Tohoku University hosts an online get-together for its international alumni a couple of times a year. At the most recent event, held just before the new year, alumni members caught up with each other and with the latest news from the university.
Four members also gave shorts talks, sharing anecdotes about their student days in Sendai and offering some useful "sempai" advice to current students who will soon be graduating.
"My days in Sendai were some of the most treasured moments in my life," said Anandeeta Gurung, who's from Nepal. "Usually when you do a PhD, people say it's hard to balance the time you spend on your research with the fun things that you really want to do, but it can be done!"
Gurung especially enjoyed participating in traditional Japanese festivals like Aoba Matsuri. "I did the suzumeodori (Sparrow Dance) for two consecutive years and it was awesome."
But assimilating in a foreign country can be difficult, especially when there are language and cultural differences.
How to not be homesick
For Malaysian Mohd Hafizal Mohd Isa, the Tohoku University Buddy System - which pairs new international students with Japanese students who can provide local support - helped him settle down quickly when he first arrived in Sendai.
He participated in activities with the Malaysian community in Japan for the little comforts of home, but also joined a host family programme to get to know more about Japanese life and customs. "When you engage with local people in the community, you really feel more included. So rather than constantly thinking about how you are so far away from your family and home, you realise that there are people right there around you who care about you."
Selma Sumaya Awumbila, who's from Ghana, said that being part of the Tohoku Tourism Ambassadors programme encouraged her to explore cities around the region. She also joined the African Association of Miyagi, and made friends who became a good support network even after she returned to Ghana. "We all still stay in touch and help each other out. They are good friends and also good contacts for work."
Parichat Wetchayont was the only foreigner in her laboratory. "The guys in my lab were shy and didn't talk to me at all except to say hello and goodbye!" She heard that some Japanese offices have 'tea time' where colleagues take a mid-afternoon break, and decided to try it. "I made coffee and tea and invited everyone in my lab to join me. Once we started talking, things became a lot more comfortable and they even started helping me with my research."
Getting published (Or what to do when you get rejected)
For research students, getting published can be stressful and all-consuming, and alumni members were asked to share a few of their successful strategies.
Aside from achieving good or new results that have strong social impact, having an experienced co-author is also helpful, said Wetchayont. "When I was a PhD student, I always had my supervisor's name as the co-author. After I came back to Thailand and started submitting papers on my own, I found it much harder to get published. So having a well-known co-author makes the process a little easier."
Mohd Hafizal suggested being familiar with the journals' usual content and styles, and building relationships with them. "Sometimes, if you go with one journal and they reject you, they might recommend you to another journal under their label."
And of course, never give up. "Even when I got rejected, I kept working on the manuscript, trying to improve," said Wetchayont. "I would read the comments by the reviewers and see how I can make the paper better. If your research is good, eventually you will get published if you don't give up."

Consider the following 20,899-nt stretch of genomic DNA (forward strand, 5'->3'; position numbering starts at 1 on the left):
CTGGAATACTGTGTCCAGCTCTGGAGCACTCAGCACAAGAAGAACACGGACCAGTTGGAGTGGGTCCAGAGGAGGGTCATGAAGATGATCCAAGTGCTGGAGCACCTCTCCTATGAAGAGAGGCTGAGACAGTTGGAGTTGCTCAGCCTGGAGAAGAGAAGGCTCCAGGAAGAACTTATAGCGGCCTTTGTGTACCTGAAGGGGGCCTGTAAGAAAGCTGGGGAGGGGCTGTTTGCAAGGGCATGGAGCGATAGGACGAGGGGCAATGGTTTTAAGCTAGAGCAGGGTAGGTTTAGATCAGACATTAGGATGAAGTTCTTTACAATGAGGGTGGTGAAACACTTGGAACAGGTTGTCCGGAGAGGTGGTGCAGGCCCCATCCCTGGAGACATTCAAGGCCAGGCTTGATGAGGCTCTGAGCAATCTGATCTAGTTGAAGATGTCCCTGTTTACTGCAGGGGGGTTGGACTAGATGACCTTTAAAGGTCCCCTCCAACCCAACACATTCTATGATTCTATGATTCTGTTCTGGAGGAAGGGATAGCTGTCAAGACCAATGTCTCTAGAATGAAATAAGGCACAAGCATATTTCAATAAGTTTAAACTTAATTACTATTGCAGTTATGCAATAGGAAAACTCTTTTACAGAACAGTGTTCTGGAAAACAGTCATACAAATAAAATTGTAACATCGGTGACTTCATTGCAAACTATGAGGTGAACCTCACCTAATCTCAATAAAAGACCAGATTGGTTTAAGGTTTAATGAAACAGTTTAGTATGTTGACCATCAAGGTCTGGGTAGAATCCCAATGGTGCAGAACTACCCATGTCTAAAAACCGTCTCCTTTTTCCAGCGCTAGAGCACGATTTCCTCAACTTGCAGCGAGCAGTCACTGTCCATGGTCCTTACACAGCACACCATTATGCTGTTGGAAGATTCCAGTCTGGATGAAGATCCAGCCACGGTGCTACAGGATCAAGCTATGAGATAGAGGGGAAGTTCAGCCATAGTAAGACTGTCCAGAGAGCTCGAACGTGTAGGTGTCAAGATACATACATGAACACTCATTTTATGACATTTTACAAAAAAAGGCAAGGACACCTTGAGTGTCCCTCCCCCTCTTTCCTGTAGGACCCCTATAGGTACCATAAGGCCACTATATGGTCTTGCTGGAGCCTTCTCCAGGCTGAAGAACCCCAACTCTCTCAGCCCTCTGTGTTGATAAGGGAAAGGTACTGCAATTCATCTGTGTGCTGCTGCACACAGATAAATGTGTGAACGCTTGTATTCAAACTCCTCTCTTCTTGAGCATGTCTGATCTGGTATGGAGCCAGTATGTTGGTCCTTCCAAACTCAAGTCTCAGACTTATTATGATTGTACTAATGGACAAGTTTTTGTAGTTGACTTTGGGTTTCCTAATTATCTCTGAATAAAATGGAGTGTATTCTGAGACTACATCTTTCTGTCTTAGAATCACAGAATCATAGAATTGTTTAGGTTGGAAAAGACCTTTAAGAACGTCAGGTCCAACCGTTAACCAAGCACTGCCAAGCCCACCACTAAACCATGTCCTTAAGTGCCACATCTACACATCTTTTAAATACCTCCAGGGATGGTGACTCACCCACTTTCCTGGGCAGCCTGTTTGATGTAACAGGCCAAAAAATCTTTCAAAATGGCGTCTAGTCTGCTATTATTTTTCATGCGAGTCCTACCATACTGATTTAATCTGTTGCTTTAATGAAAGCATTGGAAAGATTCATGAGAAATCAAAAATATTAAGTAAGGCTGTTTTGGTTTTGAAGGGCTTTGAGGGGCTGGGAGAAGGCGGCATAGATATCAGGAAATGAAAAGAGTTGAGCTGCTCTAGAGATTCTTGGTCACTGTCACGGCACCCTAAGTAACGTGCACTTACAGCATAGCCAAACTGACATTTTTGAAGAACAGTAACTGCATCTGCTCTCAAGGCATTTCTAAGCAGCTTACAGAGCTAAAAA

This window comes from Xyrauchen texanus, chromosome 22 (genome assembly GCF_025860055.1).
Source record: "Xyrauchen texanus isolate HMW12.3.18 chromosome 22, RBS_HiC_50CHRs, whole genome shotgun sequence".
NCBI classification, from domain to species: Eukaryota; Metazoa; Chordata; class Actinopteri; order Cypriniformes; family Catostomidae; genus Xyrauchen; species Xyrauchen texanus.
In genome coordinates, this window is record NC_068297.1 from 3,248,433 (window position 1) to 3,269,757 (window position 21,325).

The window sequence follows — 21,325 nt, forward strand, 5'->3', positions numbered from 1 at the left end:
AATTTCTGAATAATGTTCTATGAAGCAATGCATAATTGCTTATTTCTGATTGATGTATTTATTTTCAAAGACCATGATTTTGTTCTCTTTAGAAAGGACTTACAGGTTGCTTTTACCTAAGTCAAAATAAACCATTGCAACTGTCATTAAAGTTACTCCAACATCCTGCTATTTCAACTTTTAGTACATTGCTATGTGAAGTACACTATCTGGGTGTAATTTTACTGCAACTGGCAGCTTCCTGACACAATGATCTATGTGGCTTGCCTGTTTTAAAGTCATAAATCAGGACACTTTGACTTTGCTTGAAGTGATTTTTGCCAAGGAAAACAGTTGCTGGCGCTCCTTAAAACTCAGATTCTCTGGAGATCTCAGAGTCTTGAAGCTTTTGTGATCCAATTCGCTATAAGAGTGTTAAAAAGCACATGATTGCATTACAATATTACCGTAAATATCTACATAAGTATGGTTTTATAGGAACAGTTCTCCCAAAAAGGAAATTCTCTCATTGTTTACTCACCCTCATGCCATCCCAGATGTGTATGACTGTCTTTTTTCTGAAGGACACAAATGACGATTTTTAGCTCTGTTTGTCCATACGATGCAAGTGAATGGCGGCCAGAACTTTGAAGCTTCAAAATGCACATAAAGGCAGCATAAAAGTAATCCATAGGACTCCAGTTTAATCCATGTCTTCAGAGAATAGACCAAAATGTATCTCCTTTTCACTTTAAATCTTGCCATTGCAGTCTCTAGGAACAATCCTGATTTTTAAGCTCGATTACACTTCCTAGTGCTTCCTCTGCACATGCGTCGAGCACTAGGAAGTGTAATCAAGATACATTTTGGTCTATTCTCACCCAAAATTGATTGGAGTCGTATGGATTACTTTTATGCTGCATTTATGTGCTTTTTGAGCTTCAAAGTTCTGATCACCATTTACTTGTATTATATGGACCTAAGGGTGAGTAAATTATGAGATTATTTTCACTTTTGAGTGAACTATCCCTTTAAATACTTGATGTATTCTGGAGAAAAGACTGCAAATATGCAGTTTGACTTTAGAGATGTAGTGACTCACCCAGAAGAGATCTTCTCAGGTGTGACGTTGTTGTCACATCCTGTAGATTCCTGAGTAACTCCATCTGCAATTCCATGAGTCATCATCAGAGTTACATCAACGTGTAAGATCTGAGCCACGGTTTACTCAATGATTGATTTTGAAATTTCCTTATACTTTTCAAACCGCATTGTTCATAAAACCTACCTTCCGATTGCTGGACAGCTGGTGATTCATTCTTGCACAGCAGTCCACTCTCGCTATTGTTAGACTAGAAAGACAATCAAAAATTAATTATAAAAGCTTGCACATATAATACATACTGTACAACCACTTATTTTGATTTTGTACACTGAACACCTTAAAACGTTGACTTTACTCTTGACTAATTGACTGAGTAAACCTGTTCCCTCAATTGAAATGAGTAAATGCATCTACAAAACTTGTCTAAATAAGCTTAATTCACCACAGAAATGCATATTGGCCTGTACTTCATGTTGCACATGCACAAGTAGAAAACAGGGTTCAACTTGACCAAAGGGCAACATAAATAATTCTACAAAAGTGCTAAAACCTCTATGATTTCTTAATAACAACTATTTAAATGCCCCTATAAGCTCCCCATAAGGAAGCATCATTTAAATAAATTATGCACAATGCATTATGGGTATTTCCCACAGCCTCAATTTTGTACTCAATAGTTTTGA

Career development and job hunting
For graduating students getting ready to join the workforce, the process of job hunting should have begun long before senior year. "If you wait until you graduate to start thinking about a job, you will face a lot of competition. I did a lot of internships while I was still in school, during summer and Christmas vacations, because I knew that was what was going to give me an edge over others," said Awumbila.
She added that finding internships which offer relevant experience is extremely important, "even if it doesn't pay much, or doesn't pay at all."
With the COVID-19 pandemic moving many businesses online, there are new opportunities to work remotely for companies around the world. "So when you're studying in Japan, you can still look for internships with companies in your home country. Some of them might hire you to work online from Japan, and that would also give you an edge when you return home later and want to work for them fulltime."
To get a job in Japan, alumni members said it's important to have good internship experiences, strong Japanese language skills and to be proactive in networking.
"I went to a lot of 'setsumeikais' (job explanation sessions) and did a lot of interviews. I would even travel to Tokyo to attend job seminars," said Gurung. "Even though all that didn't lead me directly to a job, the experience I got helped me understand the hiring process better and gave me more confidence for my interviews."
Gurung, who currently works for Japanese company EDOCODE Inc., also recommended using field-specific Japanese job sites where smaller companies and start-ups recruit from, and talking to the advisers at the Tohoku University Center for Career Support.
For more information on how to join the Tohoku University Alumni Association, please contact the "shuyukai" office or visit their website: https://shuyukai-tohoku-u.net/
The university has also just launched a new network for alumni all over the world to stay connected. Please visit the Tohoku University Alumni Network homepage to sign up.
Global Engagement Division, General Affairs and Planning Department
Tohoku University "shuyukai" Alumni Association Office